The Gospel of Friends


You laughed with them. you cried with them. You lived with them. As we celebrate the 20th anniversary of the television phenomenon ‘Friends’, Aparna Sundaresan looks back at the show and realises that it was really a bible on surviving your twenties

I was 16 when I started watching Friends. That rebellious high school age when you want to feel older than you are. I figured I was old enough for the show. And I loved it. It gave me a glimpse of an adult world that I never knew existed. A world where your skin clears up and your hair is always perfect, where you make money for yourself and your parents don’t dictate your life, where you live in your own apartment and have your friends over all the time, where you can date whoever you want and have all the sex you want. Oh my goodness, I couldn’t wait to be in my twenties. But now in my twenties, I don’t live that Friends life. I don’t chill in cafés every day. I’ve never had a pet monkey and neither any Gunther-style secret admirers. But that does not mean Friends lied to me. On the contrary, my life now tells me that I had watched Friends the wrong way. 16-year-old me loved the glamour and the giggles. But 20-something-year-old me pays attention to the fine print of the show. The fine print contains every joy, every sorrow, every success and every failure you could possibly experience as a new adult. And here I lay bare that fine print so you can be as prepared for your grown-up life as I was unprepared.

Hate to break it to you, but first jobs are rarely ever good jobs, let alone your dream job. Rachel who wanted so much to be in fashion started as a waitress. Monica who was a qualified and experienced chef was compelled to work in an awful diner for a while. And Chandler ended up in a line of work he detested. It was in their thirties that they settled down in jobs of their choices – Rachel in a famous fashion brand, Monica in a well-known restaurant as a head chef, and Chandler as a copywriter in an ad agency. Your twenties will be all about finding your space in your career. This will entail a lot of trial and error. But don’t lose heart. Keep at it. You’ll get there.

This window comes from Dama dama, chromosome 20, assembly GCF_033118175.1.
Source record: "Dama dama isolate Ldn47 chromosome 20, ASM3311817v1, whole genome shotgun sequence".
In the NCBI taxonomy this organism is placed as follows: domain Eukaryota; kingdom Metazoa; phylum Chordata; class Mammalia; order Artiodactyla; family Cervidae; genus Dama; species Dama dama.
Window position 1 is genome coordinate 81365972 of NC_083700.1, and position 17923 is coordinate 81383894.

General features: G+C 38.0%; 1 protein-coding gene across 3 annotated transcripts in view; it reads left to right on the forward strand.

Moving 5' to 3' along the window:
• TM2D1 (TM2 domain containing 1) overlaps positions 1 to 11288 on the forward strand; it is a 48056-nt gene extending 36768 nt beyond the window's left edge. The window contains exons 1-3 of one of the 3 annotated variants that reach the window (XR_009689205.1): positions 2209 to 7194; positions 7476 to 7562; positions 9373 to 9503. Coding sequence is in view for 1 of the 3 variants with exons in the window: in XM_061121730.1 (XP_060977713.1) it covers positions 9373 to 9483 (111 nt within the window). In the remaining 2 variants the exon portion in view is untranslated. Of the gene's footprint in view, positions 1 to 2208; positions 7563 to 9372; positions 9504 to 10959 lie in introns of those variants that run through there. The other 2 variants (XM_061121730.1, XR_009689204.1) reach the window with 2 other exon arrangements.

Contrary to what rom-coms tell you, falling in love and maintaining a relationship are super hard. It’s hard enough to meet eligible people in your twenties, harder still to start relationships with them. Awkward, one-off dates are more common. Do you already think that all good guys/girls are either taken or gay? Be prepared to think that all the time in your twenties. Not because you’re cynical, but because as an adult your preferences narrow down considerably. You know exactly what kind of person you want, but you’ll have to wade through many wrong ones before finding that right one. Be prepared for Janices, Tags, Davids, Monas, Richards, a variety of wine guys (not all called Paul) and maybe some hot firemen too. And remember: condoms are only 97% effective.

Like, duh. You have a job now. Pay for yourself. You will find that the comforts your parents provided you while growing up are now luxuries. Your folks will still be around to give you advice, but they will no more be the 24×7 caretakers they once were. And this will change your relationship with them entirely. Surprise! Your parents are not the monsters you once thought they were. They’re actually decent people you can have a civil conversation with. And you know what, they make sense. Yes, you will turn into your parents (or a version of them, like Monica did), but you won’t resent it.